Wednesday, April 18, 2007

Dancing Machines at Arts & Ideas

If you're planning on attending the 12th annual International Festival of Arts & Ideas (June 9-23), be ready to see dance, whether it's modern or classic or interpretive. There's a whole lot of dancing going down.

I had the chance to attend to the festival's press luncheon this afternoon, and here are some of the highlights. I won't go into too much of the scheduling since you can read Arts Editor Donna Doherty's piece in the Register tomorrow.

When discussing why there's so much dance and not as much theater, Executive Director Mary Lou Aleskie said, "We have to take into consideration our landscape" and "go beyond the norm in our community. ... We have to move away from the national (like New Orleans from last year) and more toward the international."

Basically, Aleskie believes that with such quality theater happening daily in New Haven, there's really no point in offering more at A&I.

About bringing in new Program Director Kathy Edwards, Aleskie said, "With Kathy, we have an opportunity to (bring in dance) in an international way." Edwards' background is in dance, having worked with different festivals and groups bringing in high-end performances. Aleskie said that having Edwards on board brings A&I an instant credibility, which helped the festival earn a Mellon Foundation grant this year.

An opening-night performance of music from Spike Lee films, performed by Terence Blanchard, will be hosted by the filmmaker himself. This will be one of the major highlights of the festival, said the executive director.

Another major event will the State Ballet of Georgia's presentation of "Giselle."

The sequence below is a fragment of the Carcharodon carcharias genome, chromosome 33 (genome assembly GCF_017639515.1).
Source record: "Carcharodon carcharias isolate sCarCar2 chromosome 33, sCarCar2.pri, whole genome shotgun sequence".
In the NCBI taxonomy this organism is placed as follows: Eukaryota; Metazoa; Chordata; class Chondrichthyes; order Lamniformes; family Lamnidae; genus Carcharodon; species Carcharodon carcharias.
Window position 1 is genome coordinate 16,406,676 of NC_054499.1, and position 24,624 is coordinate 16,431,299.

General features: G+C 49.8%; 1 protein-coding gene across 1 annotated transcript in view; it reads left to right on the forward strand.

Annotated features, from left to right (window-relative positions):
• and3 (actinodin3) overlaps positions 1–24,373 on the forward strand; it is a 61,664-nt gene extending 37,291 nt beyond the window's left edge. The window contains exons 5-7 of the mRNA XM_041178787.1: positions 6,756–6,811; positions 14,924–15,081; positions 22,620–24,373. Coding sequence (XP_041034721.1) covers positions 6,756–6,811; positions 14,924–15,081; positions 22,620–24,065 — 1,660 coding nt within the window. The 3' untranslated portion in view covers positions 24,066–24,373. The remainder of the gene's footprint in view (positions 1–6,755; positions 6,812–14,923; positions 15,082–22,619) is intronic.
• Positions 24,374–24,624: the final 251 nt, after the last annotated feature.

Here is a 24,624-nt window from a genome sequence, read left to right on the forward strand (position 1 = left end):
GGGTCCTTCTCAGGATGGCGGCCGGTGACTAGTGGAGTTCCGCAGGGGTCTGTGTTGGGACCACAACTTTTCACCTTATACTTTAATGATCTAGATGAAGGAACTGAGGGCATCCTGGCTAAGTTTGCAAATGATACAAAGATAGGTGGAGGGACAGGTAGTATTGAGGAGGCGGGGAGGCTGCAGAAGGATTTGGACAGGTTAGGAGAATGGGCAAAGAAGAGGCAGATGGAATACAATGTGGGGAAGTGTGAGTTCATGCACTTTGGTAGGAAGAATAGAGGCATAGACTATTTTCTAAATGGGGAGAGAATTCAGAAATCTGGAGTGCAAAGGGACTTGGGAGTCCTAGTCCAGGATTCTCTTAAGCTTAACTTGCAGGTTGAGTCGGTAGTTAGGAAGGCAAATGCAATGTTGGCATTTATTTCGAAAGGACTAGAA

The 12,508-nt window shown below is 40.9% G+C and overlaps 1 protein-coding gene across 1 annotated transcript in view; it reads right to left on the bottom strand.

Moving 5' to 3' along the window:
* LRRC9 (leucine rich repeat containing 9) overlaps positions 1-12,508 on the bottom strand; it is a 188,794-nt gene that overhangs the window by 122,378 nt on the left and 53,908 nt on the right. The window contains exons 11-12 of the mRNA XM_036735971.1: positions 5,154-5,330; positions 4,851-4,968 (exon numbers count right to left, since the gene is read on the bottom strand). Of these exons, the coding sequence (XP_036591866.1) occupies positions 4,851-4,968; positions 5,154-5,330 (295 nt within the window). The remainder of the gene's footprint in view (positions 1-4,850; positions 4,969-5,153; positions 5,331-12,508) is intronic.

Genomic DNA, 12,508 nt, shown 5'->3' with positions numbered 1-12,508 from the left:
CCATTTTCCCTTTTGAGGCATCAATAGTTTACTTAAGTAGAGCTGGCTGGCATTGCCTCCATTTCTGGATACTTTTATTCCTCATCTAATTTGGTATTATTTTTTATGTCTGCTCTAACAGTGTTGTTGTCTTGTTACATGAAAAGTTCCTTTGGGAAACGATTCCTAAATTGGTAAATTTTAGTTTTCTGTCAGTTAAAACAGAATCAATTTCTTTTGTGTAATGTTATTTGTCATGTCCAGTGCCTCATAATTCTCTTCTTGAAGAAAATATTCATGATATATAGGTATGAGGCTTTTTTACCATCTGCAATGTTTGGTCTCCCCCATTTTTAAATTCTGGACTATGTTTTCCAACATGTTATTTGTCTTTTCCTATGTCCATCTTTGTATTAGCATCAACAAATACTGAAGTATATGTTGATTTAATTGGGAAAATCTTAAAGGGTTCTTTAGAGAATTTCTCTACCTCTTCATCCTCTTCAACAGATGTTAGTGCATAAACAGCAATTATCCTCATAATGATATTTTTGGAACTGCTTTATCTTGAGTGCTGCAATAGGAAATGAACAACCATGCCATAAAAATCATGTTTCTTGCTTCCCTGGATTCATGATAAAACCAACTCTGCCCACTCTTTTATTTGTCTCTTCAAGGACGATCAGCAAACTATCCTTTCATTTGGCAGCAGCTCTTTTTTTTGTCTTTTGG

Martha Graham Dance Company's performance of "Ardent Song Redux" will not only be a big event, says Edwards, but the festival also "participated as a significant partner in (creating the work)." Basically, the Yale School of Music will perform the score of the performance, and then it will record it at Sprague Hall. The Company will then take that recorded score on the road for performances all over the world.

This will be the first year one of the Saturday headlining spots on the Green will feature dance. Same goes for some of the free-lunch shows on the Green.

The Headlong Dance Theater will host performances of "Cell," which is a unique and interactive event that only about 200 eventgoers will get to experience.

About free events, Aleskie said, "I don't think we've counted it out, but it feels like there's more and more free events this year."

This year will feature a more extensive Ideas program. She said, "We don't communicate enough how unique this festival is internationally. We're looking to start exploring what it means and (some of the issues) in a more demonstrative way."

The brochure of events will be around the city soon, and you can download it on the fest's Web site tomorrow, I'm told.

In the morning, I'll give you my opinion on this year's lineup. I'm not a dance fan. Talk to you then.

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